Although Koenke has taken the legal route to fighting workplace discrimination, the battle remains an uphill task. Laws create a blanket exemption for religious institutions. Title VII of the 1964 Civil Rights Act prohibits employers from discriminating on the basis of race, color, religion, sex and national origin. However, it does not mention sexual orientation or gender identity.
"Congress has repeatedly rejected attempts to add the term 'sexual orientation' or 'gender identity' to that law. So for the first, roughly 45 to 50 years, courts uniformly interpreted that federal law not to prohibit discrimination based on sexual orientation. And so, if a plaintiff claim wanted to bring a lawsuit about sexual orientation discrimination, it would clearly fail in federal court," explained Luke Goodrich, vice president and senior counsel at Becket Fund, a non-profit institute that engages on religious liberty issues.
The only recourse, according to Goodrich, would be if the plaintiff lived in the approximately 23 states that adopted employment discrimination laws that included sexual orientation.
Advocates for LGBT rights are also fighting what is known as the ministerial exception, the legal doctrine that religious organizations have a constitutional right to select their own ministers, which has been interpreted as applying to teachers and worship leaders in religious schools.
"If someone is performing an important religious function, their lawsuit is barred no matter what. And so, just as a general matter, there's strong constitutional and statutory protection for religious groups to hire individuals who are fully supportive of their religious missions," said Goodrich.
Griffin, professor of law at University of Nevada, said that religious freedom should not be used as an argument to discriminate.
"The idea of religious freedom is that even if gay marriage is constitutionally required and protected, if you're religiously opposed to it, you're allowed to oppose it. And that's why I say a lot of what religions are arguing in court to protect these days is the right to discriminate," she said.
Noel Koenke (Provided photo)
Griffin said that using the ministerial exception is an "affirmative defense."
"The way they are set up now is that the church gets to say every decision is a religious decision about a minister. And what the ministerial exception does is it frees religions to discriminate against anybody they want," said Griffin.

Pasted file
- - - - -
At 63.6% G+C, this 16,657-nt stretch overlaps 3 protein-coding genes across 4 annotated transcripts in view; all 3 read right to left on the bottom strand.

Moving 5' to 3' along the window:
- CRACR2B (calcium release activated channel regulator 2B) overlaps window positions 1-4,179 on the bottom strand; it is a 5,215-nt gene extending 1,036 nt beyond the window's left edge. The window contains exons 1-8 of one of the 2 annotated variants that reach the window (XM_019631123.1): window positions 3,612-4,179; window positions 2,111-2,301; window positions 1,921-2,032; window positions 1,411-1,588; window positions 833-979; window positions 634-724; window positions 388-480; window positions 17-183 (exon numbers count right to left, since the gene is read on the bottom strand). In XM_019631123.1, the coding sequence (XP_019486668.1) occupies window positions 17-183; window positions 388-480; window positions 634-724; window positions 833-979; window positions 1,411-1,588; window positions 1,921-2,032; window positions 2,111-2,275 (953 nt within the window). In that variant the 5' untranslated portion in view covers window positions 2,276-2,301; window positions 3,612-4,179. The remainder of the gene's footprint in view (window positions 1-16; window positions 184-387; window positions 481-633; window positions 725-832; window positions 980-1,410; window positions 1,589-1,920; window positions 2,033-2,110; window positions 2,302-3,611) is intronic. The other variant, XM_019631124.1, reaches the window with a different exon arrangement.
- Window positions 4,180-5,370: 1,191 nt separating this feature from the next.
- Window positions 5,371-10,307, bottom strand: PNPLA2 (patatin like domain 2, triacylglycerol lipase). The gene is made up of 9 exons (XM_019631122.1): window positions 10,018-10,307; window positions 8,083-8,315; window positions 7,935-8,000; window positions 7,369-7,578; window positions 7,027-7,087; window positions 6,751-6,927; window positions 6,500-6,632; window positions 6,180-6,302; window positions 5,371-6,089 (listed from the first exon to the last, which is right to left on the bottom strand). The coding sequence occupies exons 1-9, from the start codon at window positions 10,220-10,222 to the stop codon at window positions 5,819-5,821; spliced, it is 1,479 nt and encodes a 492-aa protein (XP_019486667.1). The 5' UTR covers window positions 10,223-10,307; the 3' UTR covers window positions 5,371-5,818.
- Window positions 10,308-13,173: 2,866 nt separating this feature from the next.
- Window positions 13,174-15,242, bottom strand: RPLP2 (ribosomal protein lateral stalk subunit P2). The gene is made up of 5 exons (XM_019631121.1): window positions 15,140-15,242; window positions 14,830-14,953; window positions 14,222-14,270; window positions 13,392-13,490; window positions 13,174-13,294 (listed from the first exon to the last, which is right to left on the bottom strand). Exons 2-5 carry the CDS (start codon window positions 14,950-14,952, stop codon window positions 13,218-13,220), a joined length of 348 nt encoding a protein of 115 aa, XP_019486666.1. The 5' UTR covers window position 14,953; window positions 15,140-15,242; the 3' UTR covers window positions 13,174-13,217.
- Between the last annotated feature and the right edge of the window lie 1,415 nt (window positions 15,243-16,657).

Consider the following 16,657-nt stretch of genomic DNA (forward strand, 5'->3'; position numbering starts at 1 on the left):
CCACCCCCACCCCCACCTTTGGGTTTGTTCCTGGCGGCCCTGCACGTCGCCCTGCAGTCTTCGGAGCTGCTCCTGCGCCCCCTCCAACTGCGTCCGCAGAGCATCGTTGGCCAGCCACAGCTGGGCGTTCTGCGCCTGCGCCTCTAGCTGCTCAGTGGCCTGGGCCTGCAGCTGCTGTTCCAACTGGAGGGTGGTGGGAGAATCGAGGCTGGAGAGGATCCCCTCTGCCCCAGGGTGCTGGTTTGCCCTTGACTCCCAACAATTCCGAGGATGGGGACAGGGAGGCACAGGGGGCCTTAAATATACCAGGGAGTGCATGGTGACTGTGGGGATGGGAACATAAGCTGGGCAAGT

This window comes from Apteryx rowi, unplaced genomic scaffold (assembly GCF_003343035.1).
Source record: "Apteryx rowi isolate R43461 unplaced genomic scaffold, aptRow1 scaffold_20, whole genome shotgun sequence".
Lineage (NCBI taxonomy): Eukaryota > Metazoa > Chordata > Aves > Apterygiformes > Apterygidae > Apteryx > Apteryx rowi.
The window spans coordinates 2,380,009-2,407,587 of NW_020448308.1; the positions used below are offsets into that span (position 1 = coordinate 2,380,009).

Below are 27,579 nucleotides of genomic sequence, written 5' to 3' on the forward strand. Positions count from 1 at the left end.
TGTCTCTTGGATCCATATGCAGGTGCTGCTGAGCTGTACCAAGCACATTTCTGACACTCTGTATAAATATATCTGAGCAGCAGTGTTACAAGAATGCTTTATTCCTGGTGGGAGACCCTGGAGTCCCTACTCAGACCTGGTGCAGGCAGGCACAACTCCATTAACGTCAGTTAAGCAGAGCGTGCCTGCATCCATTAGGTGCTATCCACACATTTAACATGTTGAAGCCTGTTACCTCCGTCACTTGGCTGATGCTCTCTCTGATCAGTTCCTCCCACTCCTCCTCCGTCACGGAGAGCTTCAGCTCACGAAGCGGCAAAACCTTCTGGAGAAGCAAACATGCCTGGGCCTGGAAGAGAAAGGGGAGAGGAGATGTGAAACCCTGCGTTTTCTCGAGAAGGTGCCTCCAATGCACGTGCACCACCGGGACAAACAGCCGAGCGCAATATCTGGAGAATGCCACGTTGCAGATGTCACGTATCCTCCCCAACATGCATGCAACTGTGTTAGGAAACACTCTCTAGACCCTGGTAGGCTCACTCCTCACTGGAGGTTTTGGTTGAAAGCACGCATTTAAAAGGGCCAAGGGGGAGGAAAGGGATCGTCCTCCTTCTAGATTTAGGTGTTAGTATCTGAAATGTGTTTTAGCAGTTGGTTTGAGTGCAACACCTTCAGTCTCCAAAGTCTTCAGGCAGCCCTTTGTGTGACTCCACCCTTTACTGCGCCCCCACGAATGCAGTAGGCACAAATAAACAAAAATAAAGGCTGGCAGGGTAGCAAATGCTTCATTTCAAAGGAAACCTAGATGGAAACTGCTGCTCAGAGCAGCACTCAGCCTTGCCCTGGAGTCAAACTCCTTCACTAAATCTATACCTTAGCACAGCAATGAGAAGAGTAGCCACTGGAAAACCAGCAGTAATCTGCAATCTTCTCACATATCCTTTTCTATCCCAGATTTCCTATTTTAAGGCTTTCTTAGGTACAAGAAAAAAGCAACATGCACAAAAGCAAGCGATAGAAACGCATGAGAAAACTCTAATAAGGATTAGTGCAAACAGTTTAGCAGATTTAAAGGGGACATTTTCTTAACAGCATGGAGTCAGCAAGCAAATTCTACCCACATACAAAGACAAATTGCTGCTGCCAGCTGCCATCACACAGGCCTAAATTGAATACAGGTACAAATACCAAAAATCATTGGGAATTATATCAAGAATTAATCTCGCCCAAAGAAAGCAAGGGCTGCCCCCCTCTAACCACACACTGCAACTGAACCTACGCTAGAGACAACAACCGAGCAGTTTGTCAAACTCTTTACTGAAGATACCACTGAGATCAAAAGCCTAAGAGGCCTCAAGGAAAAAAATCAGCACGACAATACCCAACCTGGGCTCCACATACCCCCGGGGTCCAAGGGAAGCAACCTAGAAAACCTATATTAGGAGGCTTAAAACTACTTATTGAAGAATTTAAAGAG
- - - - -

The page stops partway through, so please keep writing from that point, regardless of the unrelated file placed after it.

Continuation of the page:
Koenke's attorney, Justin Robinette, believes the case will turn out favorably.
"We feel very confident that the ministerial exception does not apply to the type of harassment that Noel experienced, that if you hire an individual knowing that they're gay, and you hold the position open to them, knowing they're LGBT, you then don't get to continuously discriminate and harass that person every day during their employment," he said.
Most fired employees often debate the prudence of going to court, given the law almost always sides with religious institutions. Yet, Griffin says, going to court can be helpful in the long run.
Colleen Simon brought a lawsuit against the Diocese of Kansas City-St. Joseph, Missouri, after she was fired her from her job as a food pantry coordinator. After two years, she settled with the diocese for an undisclosed amount. Simon, who is a cancer survivor, told NCR she was broke when she decided to sue.
"Filing a lawsuit may be difficult, but it's important we continue to do it. For no other reason than to remind them that this is not the way of God or the way of Christ … It's a good thing to be a prophet," said Simon, who is married to Lutheran pastor Donna Simon.
DeBernardo says that the church needs to adopt a more pastoral approach in dealing with LGBTQ members.
"Pope Francis stressed on the need for pastoral accompaniment — people who come to church who are not in full accordance with all church teachings, you don't throw them out, you accompany them. Unless this kind of pastoral practice becomes the norm, we'll see more firings," he said.
[Sarah Salvadore is NCR's Bertelsen intern. Her email address is firstname.lastname@example.org.]